Kellyanne Conway lashes out at Hillary Clinton, says condemning Weinstein is a pro-Trump stance

Topics like sexual assault and harassment should be nonpartisan.

Harvey Weinstein, left, Ivanka Trump and Jared Kushner attend The New York Observer's 25th anniversary party at The Four Seasons Restaurant on Thursday March 14, 2013 in New York. CREDIT: Photo by Evan Agostini/Invision/AP
Harvey Weinstein, left, Ivanka Trump and Jared Kushner attend The New York Observer's 25th anniversary party at The Four Seasons Restaurant on Thursday March 14, 2013 in New York. CREDIT: Photo by Evan Agostini/Invision/AP

Condemning Harvey Weinstein is a pro-Trump stance, according to Counselor to the President Kellyanne Conway, who said as much on Fox News Wednesday morning.

“I’m happy and heartened and proud of many Democrats across the aisle and a lot of people in the mainstream media who are very anti-Trump coming forward about this,” Conway said of the recent revelations about the movie producer’s alleged history of sexual harassment and assault.

Conway then lashed out at former Secretary of State Hillary Clinton for taking five days to condemn Weinstein, who had been a friend and donor, on Twitter.

“On this, I felt like a woman who ran to be commander in chief and president of the United States who talks about women’s empowerment took an awfully long time to give support to those women who were coming forward and has still as far as we know kept the money,” Conway said.

Revelations about Weinstein began in earnest last week, when The New York Times ran an expose detailing Weinstein’s alleged history of paying off accusers. On Tuesday, The New Yorker published its own report of Weinstein’s alleged predatory history, including three women who went on the record saying Weinstein had raped them.

The Times ran another story Tuesday about Weinstein’s alleged casting couch abuses, in which mega-stars Gwyneth Paltrow and Angelina Jolie claimed Weinstein had harassed them.

Dozens of women have since come forward to claim Weinstein assaulted or harassed them, with some allegations going back decades. What seems clear is this: Weinstein allegedly used his position of power to harass women, particularly those who relied on him to advance their careers, and he allegedly used that power to keep them silent for years.

But for Conway and many others on the right, the Weinstein allegations aren’t about abuses of power and a culture of toxic masculinity, but rather about the fact that Weinstein is a Democrat with connections to Clinton and other high-profile Democrats.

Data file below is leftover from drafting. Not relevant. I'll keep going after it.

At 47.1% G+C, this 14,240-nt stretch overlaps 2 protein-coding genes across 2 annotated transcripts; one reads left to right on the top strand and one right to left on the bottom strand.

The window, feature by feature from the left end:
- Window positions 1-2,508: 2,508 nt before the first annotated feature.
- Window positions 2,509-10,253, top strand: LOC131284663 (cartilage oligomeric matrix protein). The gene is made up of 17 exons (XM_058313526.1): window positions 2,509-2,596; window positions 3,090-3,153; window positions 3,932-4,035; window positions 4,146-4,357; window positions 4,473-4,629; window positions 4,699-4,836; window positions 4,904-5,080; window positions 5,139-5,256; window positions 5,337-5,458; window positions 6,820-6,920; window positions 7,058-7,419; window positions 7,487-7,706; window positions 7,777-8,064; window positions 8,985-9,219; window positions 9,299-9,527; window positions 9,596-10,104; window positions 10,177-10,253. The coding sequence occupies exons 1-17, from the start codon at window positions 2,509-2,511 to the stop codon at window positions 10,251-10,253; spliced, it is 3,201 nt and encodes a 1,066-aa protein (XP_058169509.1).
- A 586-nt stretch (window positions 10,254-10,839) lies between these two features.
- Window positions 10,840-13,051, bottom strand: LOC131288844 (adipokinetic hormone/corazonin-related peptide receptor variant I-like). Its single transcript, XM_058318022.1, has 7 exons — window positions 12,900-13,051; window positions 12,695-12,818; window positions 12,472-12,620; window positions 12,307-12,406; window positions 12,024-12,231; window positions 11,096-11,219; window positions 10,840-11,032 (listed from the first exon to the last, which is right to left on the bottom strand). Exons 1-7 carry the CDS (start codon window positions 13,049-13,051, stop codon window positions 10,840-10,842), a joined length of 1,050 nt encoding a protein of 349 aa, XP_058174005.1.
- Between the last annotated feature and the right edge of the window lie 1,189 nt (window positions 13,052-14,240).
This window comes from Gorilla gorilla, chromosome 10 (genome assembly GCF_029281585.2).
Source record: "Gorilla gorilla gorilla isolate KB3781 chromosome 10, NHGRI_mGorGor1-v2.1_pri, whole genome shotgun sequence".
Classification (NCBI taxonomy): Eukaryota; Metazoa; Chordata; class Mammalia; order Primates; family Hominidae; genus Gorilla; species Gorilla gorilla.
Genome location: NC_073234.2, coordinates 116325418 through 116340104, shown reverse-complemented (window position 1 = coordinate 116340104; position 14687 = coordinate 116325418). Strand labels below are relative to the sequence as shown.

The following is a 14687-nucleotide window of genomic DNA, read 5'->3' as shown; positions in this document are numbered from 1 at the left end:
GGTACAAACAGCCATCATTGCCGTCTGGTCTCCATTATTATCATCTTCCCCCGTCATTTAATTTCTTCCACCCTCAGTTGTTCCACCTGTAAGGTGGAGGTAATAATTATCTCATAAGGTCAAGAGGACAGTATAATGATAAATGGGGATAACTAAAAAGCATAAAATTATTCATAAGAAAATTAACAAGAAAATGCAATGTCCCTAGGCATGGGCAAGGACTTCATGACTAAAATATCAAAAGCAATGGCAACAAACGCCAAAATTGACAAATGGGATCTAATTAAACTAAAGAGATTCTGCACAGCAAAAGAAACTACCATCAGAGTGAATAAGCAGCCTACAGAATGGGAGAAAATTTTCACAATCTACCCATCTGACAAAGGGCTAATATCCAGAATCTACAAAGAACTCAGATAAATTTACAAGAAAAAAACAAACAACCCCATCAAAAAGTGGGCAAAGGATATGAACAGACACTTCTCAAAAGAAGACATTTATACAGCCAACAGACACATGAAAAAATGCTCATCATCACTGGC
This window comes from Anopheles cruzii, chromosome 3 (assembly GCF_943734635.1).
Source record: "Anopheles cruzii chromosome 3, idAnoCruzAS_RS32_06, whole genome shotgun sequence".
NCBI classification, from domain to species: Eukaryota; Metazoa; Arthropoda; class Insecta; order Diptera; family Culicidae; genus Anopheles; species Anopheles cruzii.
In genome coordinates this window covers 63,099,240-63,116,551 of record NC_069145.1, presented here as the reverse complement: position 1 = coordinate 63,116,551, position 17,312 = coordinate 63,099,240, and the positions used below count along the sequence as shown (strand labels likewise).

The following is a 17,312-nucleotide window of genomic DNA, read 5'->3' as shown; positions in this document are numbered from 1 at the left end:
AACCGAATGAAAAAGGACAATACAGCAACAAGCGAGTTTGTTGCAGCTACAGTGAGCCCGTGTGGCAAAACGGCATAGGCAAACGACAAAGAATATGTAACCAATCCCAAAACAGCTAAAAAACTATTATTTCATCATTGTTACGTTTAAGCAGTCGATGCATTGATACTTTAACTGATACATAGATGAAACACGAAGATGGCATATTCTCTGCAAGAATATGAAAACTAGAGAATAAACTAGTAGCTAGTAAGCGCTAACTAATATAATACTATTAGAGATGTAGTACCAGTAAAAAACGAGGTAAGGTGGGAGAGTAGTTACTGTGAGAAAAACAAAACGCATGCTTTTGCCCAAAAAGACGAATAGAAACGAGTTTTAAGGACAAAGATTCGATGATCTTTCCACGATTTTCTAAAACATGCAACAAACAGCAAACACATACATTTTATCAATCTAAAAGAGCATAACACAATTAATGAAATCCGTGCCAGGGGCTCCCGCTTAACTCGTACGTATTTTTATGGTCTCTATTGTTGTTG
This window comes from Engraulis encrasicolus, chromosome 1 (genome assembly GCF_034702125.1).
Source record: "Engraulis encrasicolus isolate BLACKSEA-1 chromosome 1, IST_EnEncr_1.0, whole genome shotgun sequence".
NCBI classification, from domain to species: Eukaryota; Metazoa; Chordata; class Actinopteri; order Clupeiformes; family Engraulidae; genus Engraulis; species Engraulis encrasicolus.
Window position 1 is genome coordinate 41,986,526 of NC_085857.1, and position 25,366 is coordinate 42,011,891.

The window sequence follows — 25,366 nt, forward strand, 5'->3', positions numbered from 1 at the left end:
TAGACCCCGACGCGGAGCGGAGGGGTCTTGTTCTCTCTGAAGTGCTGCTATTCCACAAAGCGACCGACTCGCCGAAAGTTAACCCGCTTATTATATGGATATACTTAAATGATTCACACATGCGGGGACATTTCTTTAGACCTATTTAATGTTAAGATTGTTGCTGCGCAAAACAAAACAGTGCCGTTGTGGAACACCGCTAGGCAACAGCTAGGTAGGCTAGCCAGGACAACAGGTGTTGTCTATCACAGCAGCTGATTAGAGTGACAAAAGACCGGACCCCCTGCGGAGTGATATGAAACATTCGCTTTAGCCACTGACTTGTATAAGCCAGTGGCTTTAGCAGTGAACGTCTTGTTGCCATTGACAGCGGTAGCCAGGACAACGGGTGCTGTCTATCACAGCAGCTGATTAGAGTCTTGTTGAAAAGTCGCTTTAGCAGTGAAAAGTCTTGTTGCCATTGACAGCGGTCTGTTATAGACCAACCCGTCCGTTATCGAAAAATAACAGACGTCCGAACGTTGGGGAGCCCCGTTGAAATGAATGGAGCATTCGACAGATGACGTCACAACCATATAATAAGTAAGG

“The bigger scandal is the reaction to it – or the lack of reaction,” Fox News host Tucker Carlson said on his show Tuesday. “Harvey Weinstein isn’t just a movie producer, he’s a political figure on the left, a major donor to the Democratic Party, a personal friend to countless liberal activists and politicians. All of which helps explain why the reaction from self-described defenders of women has been so muted.”

“So Michelle Obama speaks out against women in the @GOP, but won’t stand up for the women assaulted by Weinstein?” Republican National Committee Chairman Ronna McDaniel tweeted Tuesday.

Even news personalities felt the need to weigh in on the matter.

“HRC spoke for 90 mins last nite, didn’t mention Harvey Weinstein. She won’t give women a ‘pass’ for not voting for her, but she gave him one,” CNN’s Erin Burnett tweeted Tuesday.

Trump campaign spokesperson Katrina Pierson shared a Page Six story on Twitter Monday about designer Donna Karan defending Weinstein, adding, “If a Republican woman said this, she would be publicly DESTROYED. Let’s see what happens. #HollywoodHypocrites”

Democrats certainly need to grapple with their connections to Weinstein. Weinstein’s alleged behavior has reportedly been something of an open secret for years, and it’s unacceptable that anyone may have helped him cover up that alleged behavior. (Take, for instance, Manhattan District Attorney Cy Vance, who claimed through a spokesperson this week that his office did not file charges against Weinstein because “available evidence, including multiple interviews with both parties” indicated “a criminal charge [was] not supported” at the time, despite sources involved with the investigation claiming otherwise). But the notion that condemning Harvey is somehow a pro-Trump stance is laughable.

Notably, President Trump himself has been at the center of a number of troubling allegations. Last year, more than a dozen women came forward to claim that then-candidate Trump had allegedly assaulted or harassed them.

“He was like an octopus. His hands were everywhere,” a woman named Jessica Leeds claimed to The New York Times about a flight she took sitting next to Trump.

Another woman, Natasha Stoynoff, a former writer for People magazine, wrote about an incident in 2005 in which she claimed Trump pushed her against a wall and forced his tongue down her throat.

And, of course, during the 2016 campaign — almost one year ago exactly — a recording of Trump admitting to sexual assault and talking about grabbing women “by the pussy” made headlines.

“I just start kissing them… Just kiss. I don’t even wait,” Trump said on the tape. “And when you’re a star they let you do it.”

Similarly, the New Yorker published a recording of Weinstein Tuesday begging a woman to come up to his hotel room. The audio was, in parts, nearly identical to the infamous Trump tape.

“Please,” Harvey can be heard saying. “I’m a famous guy.”

Both men allegedly relied on their positions of power to coerce women over the years, and a persistent culture of toxic masculinity protected them from facing the consequences of those alleged actions.

Condemnation isn’t about party politics — it’s a bipartisan issue and should be treated as such.